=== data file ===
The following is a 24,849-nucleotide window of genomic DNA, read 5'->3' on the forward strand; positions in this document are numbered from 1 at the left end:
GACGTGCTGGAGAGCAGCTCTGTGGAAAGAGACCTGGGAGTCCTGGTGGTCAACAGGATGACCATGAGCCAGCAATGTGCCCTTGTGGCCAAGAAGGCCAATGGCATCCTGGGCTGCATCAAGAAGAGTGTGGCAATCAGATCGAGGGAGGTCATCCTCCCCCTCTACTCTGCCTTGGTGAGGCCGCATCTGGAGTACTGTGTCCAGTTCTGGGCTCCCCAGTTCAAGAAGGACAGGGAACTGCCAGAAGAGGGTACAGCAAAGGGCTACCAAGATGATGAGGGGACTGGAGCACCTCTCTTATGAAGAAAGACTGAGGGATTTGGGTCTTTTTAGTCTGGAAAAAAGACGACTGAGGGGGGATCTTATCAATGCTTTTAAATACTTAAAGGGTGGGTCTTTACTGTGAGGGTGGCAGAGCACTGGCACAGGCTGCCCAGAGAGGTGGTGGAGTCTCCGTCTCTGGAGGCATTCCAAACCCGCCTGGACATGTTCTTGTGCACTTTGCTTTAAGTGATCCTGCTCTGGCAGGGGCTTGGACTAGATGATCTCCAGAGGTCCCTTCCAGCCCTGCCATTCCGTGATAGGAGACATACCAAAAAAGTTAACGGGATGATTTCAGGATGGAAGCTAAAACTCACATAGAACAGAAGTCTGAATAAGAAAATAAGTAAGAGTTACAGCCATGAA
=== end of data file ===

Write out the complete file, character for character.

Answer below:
The following is a 24,849-nucleotide window of genomic DNA, read 5'->3' on the forward strand; positions in this document are numbered from 1 at the left end:
GACGTGCTGGAGAGCAGCTCTGTGGAAAGAGACCTGGGAGTCCTGGTGGTCAACAGGATGACCATGAGCCAGCAATGTGCCCTTGTGGCCAAGAAGGCCAATGGCATCCTGGGCTGCATCAAGAAGAGTGTGGCAATCAGATCGAGGGAGGTCATCCTCCCCCTCTACTCTGCCTTGGTGAGGCCGCATCTGGAGTACTGTGTCCAGTTCTGGGCTCCCCAGTTCAAGAAGGACAGGGAACTGCCAGAAGAGGGTACAGCAAAGGGCTACCAAGATGATGAGGGGACTGGAGCACCTCTCTTATGAAGAAAGACTGAGGGATTTGGGTCTTTTTAGTCTGGAAAAAAGACGACTGAGGGGGGATCTTATCAATGCTTTTAAATACTTAAAGGGTGGGTCTTTACTGTGAGGGTGGCAGAGCACTGGCACAGGCTGCCCAGAGAGGTGGTGGAGTCTCCGTCTCTGGAGGCATTCCAAACCCGCCTGGACATGTTCTTGTGCACTTTGCTTTAAGTGATCCTGCTCTGGCAGGGGCTTGGACTAGATGATCTCCAGAGGTCCCTTCCAGCCCTGCCATTCCGTGATAGGAGACATACCAAAAAAGTTAACGGGATGATTTCAGGATGGAAGCTAAAACTCACATAGAACAGAAGTCTGAATAAGAAAATAAGTAAGAGTTACAGCCATGAA